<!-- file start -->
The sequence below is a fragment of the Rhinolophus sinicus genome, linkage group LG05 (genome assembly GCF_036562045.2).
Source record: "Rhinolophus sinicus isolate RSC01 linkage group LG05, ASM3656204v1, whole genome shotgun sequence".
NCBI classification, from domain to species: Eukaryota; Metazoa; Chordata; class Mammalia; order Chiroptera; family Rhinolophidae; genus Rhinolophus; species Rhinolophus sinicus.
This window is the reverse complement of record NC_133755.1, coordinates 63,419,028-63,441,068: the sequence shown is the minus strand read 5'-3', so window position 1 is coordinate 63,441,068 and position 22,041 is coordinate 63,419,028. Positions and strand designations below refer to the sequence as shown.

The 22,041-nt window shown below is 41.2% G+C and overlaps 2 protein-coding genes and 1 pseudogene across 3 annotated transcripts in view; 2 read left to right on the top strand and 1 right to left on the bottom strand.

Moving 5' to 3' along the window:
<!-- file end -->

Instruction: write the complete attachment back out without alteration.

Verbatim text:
The sequence below is a fragment of the Rhinolophus sinicus genome, linkage group LG05 (genome assembly GCF_036562045.2).
Source record: "Rhinolophus sinicus isolate RSC01 linkage group LG05, ASM3656204v1, whole genome shotgun sequence".
NCBI classification, from domain to species: Eukaryota; Metazoa; Chordata; class Mammalia; order Chiroptera; family Rhinolophidae; genus Rhinolophus; species Rhinolophus sinicus.
This window is the reverse complement of record NC_133755.1, coordinates 63,419,028-63,441,068: the sequence shown is the minus strand read 5'-3', so window position 1 is coordinate 63,441,068 and position 22,041 is coordinate 63,419,028. Positions and strand designations below refer to the sequence as shown.

The 22,041-nt window shown below is 41.2% G+C and overlaps 2 protein-coding genes and 1 pseudogene across 3 annotated transcripts in view; 2 read left to right on the top strand and 1 right to left on the bottom strand.

Moving 5' to 3' along the window: